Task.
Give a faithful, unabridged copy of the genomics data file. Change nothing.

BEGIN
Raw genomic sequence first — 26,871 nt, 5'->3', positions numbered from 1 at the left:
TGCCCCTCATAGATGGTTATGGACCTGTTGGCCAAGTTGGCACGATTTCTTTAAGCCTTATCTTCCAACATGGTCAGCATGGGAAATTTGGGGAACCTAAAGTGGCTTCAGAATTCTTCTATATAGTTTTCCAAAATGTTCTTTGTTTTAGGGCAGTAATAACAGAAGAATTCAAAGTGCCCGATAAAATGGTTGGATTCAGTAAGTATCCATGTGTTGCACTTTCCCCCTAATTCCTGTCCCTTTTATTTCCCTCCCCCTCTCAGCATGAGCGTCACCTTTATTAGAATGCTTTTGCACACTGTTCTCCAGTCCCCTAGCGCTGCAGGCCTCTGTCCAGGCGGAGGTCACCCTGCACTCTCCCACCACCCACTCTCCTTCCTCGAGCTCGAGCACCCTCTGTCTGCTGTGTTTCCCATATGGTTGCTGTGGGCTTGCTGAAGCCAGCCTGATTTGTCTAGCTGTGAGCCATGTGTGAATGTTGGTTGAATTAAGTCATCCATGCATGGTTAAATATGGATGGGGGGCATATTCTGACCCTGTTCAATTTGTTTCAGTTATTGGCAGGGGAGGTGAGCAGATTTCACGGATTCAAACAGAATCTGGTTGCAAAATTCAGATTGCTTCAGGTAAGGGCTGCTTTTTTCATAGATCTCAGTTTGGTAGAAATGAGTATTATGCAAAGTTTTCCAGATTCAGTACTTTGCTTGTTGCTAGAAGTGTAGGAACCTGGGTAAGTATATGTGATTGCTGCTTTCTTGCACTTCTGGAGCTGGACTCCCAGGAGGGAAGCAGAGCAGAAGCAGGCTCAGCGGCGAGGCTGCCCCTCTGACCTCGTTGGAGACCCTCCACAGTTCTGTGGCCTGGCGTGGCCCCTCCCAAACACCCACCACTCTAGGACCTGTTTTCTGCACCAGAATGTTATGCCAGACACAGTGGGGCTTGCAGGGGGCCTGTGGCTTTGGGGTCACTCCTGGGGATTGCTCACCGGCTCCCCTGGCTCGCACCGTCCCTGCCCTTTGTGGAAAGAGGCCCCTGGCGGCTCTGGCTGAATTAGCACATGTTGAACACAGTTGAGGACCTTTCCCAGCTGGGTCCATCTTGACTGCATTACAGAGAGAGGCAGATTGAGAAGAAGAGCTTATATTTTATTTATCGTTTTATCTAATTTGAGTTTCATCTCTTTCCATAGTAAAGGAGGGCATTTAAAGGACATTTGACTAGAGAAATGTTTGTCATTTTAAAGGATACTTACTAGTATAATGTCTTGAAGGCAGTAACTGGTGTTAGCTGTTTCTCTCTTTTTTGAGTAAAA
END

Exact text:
Raw genomic sequence first — 26,871 nt, 5'->3', positions numbered from 1 at the left:
TGCCCCTCATAGATGGTTATGGACCTGTTGGCCAAGTTGGCACGATTTCTTTAAGCCTTATCTTCCAACATGGTCAGCATGGGAAATTTGGGGAACCTAAAGTGGCTTCAGAATTCTTCTATATAGTTTTCCAAAATGTTCTTTGTTTTAGGGCAGTAATAACAGAAGAATTCAAAGTGCCCGATAAAATGGTTGGATTCAGTAAGTATCCATGTGTTGCACTTTCCCCCTAATTCCTGTCCCTTTTATTTCCCTCCCCCTCTCAGCATGAGCGTCACCTTTATTAGAATGCTTTTGCACACTGTTCTCCAGTCCCCTAGCGCTGCAGGCCTCTGTCCAGGCGGAGGTCACCCTGCACTCTCCCACCACCCACTCTCCTTCCTCGAGCTCGAGCACCCTCTGTCTGCTGTGTTTCCCATATGGTTGCTGTGGGCTTGCTGAAGCCAGCCTGATTTGTCTAGCTGTGAGCCATGTGTGAATGTTGGTTGAATTAAGTCATCCATGCATGGTTAAATATGGATGGGGGGCATATTCTGACCCTGTTCAATTTGTTTCAGTTATTGGCAGGGGAGGTGAGCAGATTTCACGGATTCAAACAGAATCTGGTTGCAAAATTCAGATTGCTTCAGGTAAGGGCTGCTTTTTTCATAGATCTCAGTTTGGTAGAAATGAGTATTATGCAAAGTTTTCCAGATTCAGTACTTTGCTTGTTGCTAGAAGTGTAGGAACCTGGGTAAGTATATGTGATTGCTGCTTTCTTGCACTTCTGGAGCTGGACTCCCAGGAGGGAAGCAGAGCAGAAGCAGGCTCAGCGGCGAGGCTGCCCCTCTGACCTCGTTGGAGACCCTCCACAGTTCTGTGGCCTGGCGTGGCCCCTCCCAAACACCCACCACTCTAGGACCTGTTTTCTGCACCAGAATGTTATGCCAGACACAGTGGGGCTTGCAGGGGGCCTGTGGCTTTGGGGTCACTCCTGGGGATTGCTCACCGGCTCCCCTGGCTCGCACCGTCCCTGCCCTTTGTGGAAAGAGGCCCCTGGCGGCTCTGGCTGAATTAGCACATGTTGAACACAGTTGAGGACCTTTCCCAGCTGGGTCCATCTTGACTGCATTACAGAGAGAGGCAGATTGAGAAGAAGAGCTTATATTTTATTTATCGTTTTATCTAATTTGAGTTTCATCTCTTTCCATAGTAAAGGAGGGCATTTAAAGGACATTTGACTAGAGAAATGTTTGTCATTTTAAAGGATACTTACTAGTATAATGTCTTGAAGGCAGTAACTGGTGTTAGCTGTTTCTCTCTTTTTTGAGTAAAA